USC Digital Folklore Archives / Posts Tagged ‘gypsy’
general
Humor

Lebanese Donkey Joke

My informant heard this joke from her father.

So there is this gypsy that used to go around and buy donkeys. You know the gypsies are seen as kind of tricky. He bought this donkey from this man. He goes… uh… to another village to the bazaar. The gypsy was selling the donkey over there and he sold it. So this man so now he needs a donkey. So he went to the bazaar to buy a new donkey. So he found this donkey and oh my god he liked its color; it was blue and red. He said “I’m gonna buy this donkey.” He bought it for five times more than the donkey he sold. So he bought the donkey and was riding on it home. And you know the donkey knows it’s way to the house. This donkey was going without even directions, without gps. Just going right, left, right, woooo! So this guy came down and find out his pants are all red and blue. So he looked at the back of the donkey. And it was raining when he was riding. So what happened is the gypsy painted the donkey and sold it for more. Hahaha! He bought the same donkey!

My informant is from a Lebanese family. She is a college student at the California State University Northridge. She is very close with her father, often helping him run the family store. We sat down at a coffee shop to talk about folklore from her family.

The Lebanese culture has a lot of donkey jokes. It was interesting to see how the stereotype of gypsy gets passed down into this story. Gypsy are for the most part seen as subhuman. Another interesting thing is the simplicity of the joke.

 

Customs
Folk speech
Musical

The Little Piccolo Player

“Prišel je tsiganček

sajast kako vranček;

Igral je na piščalko

Milo in pelo

Kakor malo kdo.”

Translation:

“There came a little gypsy boy

Black with soot/dirtlike a crow; [Dark as a crow]

He played on the piccolo

gently and beautifully

like very few could.”

This  is a traditional Slovenian nursery rhyme, one that I was raised listening to as my mother sang it to me as a child. She said that it was a song generally sung with many children who held hands and danced in circles. The rhyme itself imbibes a deeply racist sentiment towards the Romani people, who are widely refered to across Europe as “tsiganci” or “gypsies. ” The second line, “sajast kako vranček,” works two fold: 1) “sajast” means sooty or dirty, implying that the boy is unclean or uninterested in being washed. 2) the line likens the boy’s skin color to that of a dark crow, calling special attention to his non-aryan complexion.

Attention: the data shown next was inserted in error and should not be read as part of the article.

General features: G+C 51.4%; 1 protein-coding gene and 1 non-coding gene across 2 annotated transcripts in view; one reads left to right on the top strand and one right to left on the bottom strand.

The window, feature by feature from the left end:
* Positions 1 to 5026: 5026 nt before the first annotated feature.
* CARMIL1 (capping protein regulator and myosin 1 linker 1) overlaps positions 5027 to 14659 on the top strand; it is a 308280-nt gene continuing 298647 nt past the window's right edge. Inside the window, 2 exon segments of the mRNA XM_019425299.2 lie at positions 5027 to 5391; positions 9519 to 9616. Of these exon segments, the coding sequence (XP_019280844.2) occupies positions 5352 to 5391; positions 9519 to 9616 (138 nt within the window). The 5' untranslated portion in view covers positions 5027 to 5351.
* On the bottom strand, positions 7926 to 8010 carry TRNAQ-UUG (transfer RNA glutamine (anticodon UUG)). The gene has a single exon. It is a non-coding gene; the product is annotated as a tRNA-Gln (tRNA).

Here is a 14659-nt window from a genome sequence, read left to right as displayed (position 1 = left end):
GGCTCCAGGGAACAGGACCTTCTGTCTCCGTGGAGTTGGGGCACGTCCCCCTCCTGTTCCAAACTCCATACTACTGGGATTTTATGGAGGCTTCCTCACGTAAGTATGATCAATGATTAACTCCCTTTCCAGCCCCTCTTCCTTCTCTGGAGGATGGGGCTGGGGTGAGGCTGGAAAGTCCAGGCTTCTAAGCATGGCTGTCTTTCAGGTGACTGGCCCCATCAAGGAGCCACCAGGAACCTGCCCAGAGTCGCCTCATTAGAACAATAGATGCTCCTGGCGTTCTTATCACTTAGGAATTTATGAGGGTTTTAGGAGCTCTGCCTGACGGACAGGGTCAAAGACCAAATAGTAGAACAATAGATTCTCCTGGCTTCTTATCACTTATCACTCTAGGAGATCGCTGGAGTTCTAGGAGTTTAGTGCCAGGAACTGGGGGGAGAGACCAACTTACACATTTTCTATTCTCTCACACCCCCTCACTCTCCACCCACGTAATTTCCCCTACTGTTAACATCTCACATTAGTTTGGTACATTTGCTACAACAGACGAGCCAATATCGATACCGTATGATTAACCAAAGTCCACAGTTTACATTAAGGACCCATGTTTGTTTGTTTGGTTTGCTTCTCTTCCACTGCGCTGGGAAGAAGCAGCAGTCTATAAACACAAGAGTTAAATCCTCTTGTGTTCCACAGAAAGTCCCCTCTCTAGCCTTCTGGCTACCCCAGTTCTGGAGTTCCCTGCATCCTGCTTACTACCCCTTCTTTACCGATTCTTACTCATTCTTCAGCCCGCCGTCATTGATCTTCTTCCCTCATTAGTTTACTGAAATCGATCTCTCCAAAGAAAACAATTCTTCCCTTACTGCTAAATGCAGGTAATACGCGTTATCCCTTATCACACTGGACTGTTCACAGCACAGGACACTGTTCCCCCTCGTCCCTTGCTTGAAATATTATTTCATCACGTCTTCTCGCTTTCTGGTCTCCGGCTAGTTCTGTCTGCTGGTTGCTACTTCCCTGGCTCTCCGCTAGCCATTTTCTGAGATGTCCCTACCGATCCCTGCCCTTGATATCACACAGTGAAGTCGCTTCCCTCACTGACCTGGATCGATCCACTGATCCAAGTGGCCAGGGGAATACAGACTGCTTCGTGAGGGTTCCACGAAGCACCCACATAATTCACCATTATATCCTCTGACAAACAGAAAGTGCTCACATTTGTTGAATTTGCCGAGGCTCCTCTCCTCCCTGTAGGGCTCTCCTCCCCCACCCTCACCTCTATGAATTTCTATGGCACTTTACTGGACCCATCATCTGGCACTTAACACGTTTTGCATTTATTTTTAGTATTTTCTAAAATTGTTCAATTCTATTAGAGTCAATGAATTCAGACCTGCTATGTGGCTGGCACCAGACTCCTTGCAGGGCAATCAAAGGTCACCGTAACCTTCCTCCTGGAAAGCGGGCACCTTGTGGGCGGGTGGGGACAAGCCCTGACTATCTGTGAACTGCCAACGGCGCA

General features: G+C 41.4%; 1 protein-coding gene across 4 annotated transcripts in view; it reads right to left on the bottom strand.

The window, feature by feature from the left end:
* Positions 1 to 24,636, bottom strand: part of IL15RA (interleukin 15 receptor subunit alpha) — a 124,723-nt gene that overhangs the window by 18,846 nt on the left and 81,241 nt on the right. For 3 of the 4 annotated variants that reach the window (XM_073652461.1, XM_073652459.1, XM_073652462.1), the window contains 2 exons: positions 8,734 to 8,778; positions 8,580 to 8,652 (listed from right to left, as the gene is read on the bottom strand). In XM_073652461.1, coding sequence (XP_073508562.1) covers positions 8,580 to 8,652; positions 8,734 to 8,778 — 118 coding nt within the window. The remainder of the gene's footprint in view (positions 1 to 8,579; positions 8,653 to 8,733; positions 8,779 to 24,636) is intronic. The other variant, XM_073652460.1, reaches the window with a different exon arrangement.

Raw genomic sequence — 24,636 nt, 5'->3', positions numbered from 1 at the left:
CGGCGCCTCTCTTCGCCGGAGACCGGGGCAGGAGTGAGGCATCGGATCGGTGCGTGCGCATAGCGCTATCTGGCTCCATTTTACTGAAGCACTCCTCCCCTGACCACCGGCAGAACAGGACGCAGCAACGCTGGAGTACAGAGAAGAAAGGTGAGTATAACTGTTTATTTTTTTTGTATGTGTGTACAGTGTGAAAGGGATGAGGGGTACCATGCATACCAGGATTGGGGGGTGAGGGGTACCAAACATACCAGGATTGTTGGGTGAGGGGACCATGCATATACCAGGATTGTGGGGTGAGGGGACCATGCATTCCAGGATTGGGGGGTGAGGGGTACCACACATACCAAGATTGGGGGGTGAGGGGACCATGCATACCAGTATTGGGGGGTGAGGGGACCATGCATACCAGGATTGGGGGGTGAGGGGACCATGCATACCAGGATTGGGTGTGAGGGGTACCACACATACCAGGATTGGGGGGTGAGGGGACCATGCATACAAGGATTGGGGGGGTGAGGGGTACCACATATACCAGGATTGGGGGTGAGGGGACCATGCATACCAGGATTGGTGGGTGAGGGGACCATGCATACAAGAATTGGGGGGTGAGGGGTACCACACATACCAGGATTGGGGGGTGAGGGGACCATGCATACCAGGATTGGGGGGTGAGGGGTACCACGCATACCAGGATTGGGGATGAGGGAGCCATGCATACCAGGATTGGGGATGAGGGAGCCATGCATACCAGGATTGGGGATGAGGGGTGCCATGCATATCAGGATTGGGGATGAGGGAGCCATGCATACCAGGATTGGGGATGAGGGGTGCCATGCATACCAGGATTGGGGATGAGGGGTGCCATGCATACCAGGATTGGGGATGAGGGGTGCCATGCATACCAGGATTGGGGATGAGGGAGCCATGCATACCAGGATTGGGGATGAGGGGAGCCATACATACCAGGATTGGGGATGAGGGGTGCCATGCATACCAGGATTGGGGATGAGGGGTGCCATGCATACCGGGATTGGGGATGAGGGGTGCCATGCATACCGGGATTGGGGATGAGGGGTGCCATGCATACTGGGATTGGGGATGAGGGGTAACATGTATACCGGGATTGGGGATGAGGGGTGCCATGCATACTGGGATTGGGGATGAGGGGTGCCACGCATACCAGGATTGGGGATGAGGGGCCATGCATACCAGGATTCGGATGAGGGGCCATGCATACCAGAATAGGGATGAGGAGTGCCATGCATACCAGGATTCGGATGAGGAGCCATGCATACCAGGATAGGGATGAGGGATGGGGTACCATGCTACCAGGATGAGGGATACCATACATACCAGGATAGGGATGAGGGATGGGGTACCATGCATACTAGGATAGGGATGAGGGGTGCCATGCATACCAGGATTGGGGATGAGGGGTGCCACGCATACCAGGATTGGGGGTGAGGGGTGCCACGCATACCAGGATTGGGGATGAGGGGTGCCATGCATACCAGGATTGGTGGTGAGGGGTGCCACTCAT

However, the informant and I both have affectionate relationships with this rhyme, as it is sung with a gleeful, youthful tone, thereby removing much of the willful malice of its inherent bigotry. In fact, it was only when the informant and I revisited the rhyme did she and I truly grasp how deeply the racial sentiment was pronounced. The informant is unclear as to where in particular it originated, though when she was growing up in the late 60s, it was a very popular children’s rhyme in the Slovenske Konjice, a region of northeastern Slovenia.

Musical
Narrative
Tales /märchen

The Gypsy Rover

The Gypsy Rover

A lullaby that the informant’s  grandmother would sing to her mom:

 

“The gypsy rover came over the hill,

down the through the valley so shady.

whistled and he sand, ‘till the green wood sprang,

and he won the heart of a lady.

“And then it’s like:

“Ah-di-do, ah-di-do-da-day,

ah-di-do-ah-di-day-O!

whistled and he sang, ‘till the green wood sprang,

and he won the heart of a lady.

“And then it’d be like, it, like, there’s a bunch of, um, different parts, but it would be like, the main one of them, was like, this girl falls in love with the gypsy person, and um, her father doesn’t like it, but she’s, but the part that I remember at least:

“He is no gypsy, my father, she said,

the lord of the valley’s all over.

And I shall stay ‘till my dying day,

With the whistling gypsy rover.

“So it’s just, like, a long ballad thing that my mom would sing to me as a lullaby. I can just totally see this being a 70’s ballad now that I think about it, but I always thought it was like, some special song that she knew from somewhere, that was handed down through the generations.”

 

The informant’s mother sang it if she couldn’t get to sleep beginning maybe when she was two or three (her mother had been singing it as long as she could remember). It was her “go-to” lullaby. She is unaware of the origins of the song, but she liked it because it wasn’t a typical lullaby and nobody else had heard it. She also liked it because it is a long saga, and she says she’ll have to write it down so she can sing it to her children at some point.

The tune of this song is easy to follow because it repeats for each stanza throughout the duration of the song (even for the part where words are replaced by sounds). This may be what makes it enjoyable and easy to pass on; however, the length of it (the informant only knew parts of it) may be a hindrance to spreading by those who do not have great memory skills (the informant said she’d have to write it down). The combination of enjoyable easiness and that challenge in the length seem to make it more precious.

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